I could not be more proud, and I’m looking forward to a quick trip to help her finish setting up her classroom in a couple of days. I remember with utmost fondness my third grade teacher in Florida, Mrs. Ashton, and I’m certain there will be a few wide-eyed young faces in this state who will remember Morgan decades down the road, too.

So, today, this Poetry Friday is for you, Morgan! And ALL of you wonderful Poetry Friday folks who give yourselves to the next generation in schools, libraries, on school visits…. This poem might not be appropriate for the wall of a third-grade classroom, but it’s appropriate for the walls in every teacher’s heart. (Many of you know it already, I’m sure, but maybe the newbies don’t – and it’s worth reading again!)


What Teachers Make

by Taylor Mali

He says the problem with teachers is
What’s a kid going to learn
from someone who decided his best option in life
was to become a teacher?

He reminds the other dinner guests that it’s true
what they say about teachers:
Those who can, do; those who can’t, teach.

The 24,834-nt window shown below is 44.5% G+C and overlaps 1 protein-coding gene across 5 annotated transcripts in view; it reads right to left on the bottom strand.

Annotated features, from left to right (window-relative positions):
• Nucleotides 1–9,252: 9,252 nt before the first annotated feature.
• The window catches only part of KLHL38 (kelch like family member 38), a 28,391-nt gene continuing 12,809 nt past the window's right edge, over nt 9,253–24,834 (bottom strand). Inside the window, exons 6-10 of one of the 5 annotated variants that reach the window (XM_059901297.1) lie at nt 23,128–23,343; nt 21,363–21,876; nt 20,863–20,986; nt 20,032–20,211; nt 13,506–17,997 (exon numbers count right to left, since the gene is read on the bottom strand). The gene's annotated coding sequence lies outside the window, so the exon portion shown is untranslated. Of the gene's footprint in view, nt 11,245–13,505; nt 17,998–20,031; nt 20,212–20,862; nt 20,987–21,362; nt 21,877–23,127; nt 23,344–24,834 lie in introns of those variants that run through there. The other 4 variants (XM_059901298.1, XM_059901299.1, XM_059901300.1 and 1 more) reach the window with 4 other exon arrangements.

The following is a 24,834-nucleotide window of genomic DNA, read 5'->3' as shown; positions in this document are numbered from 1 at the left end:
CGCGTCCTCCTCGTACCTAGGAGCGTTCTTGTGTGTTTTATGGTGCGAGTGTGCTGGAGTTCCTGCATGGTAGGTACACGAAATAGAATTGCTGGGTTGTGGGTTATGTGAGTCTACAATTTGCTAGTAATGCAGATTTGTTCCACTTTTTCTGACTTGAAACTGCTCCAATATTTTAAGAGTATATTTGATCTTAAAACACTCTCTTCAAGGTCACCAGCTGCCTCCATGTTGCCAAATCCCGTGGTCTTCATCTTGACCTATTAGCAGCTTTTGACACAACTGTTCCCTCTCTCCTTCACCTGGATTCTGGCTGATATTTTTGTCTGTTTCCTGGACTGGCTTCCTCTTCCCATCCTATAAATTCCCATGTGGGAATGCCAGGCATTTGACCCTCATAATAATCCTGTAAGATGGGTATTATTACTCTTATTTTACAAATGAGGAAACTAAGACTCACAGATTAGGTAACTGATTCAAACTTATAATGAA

I decide to bite my tongue instead of his
and resist the temptation to remind the dinner guests
that it’s also true what they say about lawyers.
Because we’re eating, after all, and this is polite conversation.

I mean, you’re a teacher, Taylor.
Be honest. What do you make?


And I wish he hadn’t done that— …



(Please click here to read the rest. You have to read the rest!)

Our youngest, Seth, actually got to go to the Dodge Poetry Festival a couple of years ago, where Taylor Mali was a featured poet (and Seth’s favorite). Why was my son there? An incredible teacher took him.

Speaking of incredible teachers, Mary Lee has today’s Roundup over at A Year of Reading . Enjoy!
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Poetry Friday - Summer Poem Swap and Poetic Procrastination from Buffy Silverman

Buffy's poem arrived with the wonderful blackbird graphic (credited below) and a small envelope with two treasures: fossils from Lake Michigan!

During The Summer Poem Swap, I’ve enjoyed a little banter with fellow participant Buffy Silverman about our – um – lack of ability to, technically, meet the deadlines. :0! [Aside: I had the privilege of meeting Buffy a couple of years ago at a Highlights Founders workshop in poetry, along with a few other Poetry Friday-ers. What a treat!]

This deadline business all started with the very first swap poem; I’d noticed a comment Buffy left on another blog with a wee apology that her poem would arrive a little late. I emailed her that her confession gave me comfort, because I was already running behind too! Little did we know we’d be swapping with each other just a couple of rounds later.